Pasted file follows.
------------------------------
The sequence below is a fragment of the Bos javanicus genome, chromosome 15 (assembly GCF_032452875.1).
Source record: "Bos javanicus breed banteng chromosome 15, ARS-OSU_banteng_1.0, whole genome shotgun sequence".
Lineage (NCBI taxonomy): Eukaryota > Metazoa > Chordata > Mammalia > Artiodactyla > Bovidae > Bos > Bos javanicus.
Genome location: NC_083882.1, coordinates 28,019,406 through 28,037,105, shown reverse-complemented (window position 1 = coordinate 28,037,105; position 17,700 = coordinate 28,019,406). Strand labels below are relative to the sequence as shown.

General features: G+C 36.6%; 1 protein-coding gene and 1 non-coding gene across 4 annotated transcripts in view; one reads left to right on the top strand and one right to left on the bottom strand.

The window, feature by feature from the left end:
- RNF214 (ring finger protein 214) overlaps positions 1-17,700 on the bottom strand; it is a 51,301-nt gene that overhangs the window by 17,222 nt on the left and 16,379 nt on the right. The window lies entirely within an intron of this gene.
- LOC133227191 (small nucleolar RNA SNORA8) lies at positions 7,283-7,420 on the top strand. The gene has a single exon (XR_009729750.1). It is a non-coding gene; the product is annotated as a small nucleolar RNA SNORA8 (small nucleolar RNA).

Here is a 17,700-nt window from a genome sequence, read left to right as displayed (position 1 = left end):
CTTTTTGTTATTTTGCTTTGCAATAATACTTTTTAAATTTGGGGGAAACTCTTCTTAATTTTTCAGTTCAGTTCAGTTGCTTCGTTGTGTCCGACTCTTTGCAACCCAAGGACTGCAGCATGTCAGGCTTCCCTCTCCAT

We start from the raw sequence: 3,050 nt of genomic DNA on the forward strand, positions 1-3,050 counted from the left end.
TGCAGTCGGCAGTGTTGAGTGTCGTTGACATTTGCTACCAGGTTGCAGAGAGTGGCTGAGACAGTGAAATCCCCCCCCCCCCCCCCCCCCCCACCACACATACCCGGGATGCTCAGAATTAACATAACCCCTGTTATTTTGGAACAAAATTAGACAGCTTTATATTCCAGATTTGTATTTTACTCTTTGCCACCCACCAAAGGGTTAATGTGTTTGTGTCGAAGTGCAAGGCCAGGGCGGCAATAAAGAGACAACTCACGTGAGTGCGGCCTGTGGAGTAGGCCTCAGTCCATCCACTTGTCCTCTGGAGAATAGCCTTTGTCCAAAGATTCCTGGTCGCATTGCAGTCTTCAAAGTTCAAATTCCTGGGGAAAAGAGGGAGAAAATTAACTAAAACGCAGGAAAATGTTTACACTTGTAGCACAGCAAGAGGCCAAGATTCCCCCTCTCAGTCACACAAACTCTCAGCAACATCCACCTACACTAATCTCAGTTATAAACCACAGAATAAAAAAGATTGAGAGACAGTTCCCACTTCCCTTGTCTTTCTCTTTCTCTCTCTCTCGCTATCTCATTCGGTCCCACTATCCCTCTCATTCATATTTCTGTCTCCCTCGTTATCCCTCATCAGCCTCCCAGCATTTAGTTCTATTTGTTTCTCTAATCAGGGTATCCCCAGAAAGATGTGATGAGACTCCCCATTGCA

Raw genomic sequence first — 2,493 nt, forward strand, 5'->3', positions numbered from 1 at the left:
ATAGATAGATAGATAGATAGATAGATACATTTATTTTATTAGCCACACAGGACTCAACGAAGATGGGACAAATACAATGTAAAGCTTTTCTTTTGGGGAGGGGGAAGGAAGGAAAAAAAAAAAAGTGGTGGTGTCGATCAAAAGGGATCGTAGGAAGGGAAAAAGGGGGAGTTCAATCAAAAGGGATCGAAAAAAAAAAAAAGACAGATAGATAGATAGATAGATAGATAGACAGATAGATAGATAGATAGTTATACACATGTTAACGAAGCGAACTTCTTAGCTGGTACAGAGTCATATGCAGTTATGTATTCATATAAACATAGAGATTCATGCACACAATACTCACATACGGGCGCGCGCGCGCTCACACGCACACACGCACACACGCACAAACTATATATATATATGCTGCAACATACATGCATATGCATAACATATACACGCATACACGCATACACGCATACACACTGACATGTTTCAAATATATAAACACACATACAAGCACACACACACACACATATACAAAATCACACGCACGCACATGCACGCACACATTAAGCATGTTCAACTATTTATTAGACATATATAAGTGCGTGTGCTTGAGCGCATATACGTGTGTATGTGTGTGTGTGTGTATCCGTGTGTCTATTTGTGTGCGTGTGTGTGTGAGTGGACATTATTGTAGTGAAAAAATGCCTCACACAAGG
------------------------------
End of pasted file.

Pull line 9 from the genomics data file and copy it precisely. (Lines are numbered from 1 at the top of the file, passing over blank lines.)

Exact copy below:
Here is a 17,700-nt window from a genome sequence, read left to right as displayed (position 1 = left end):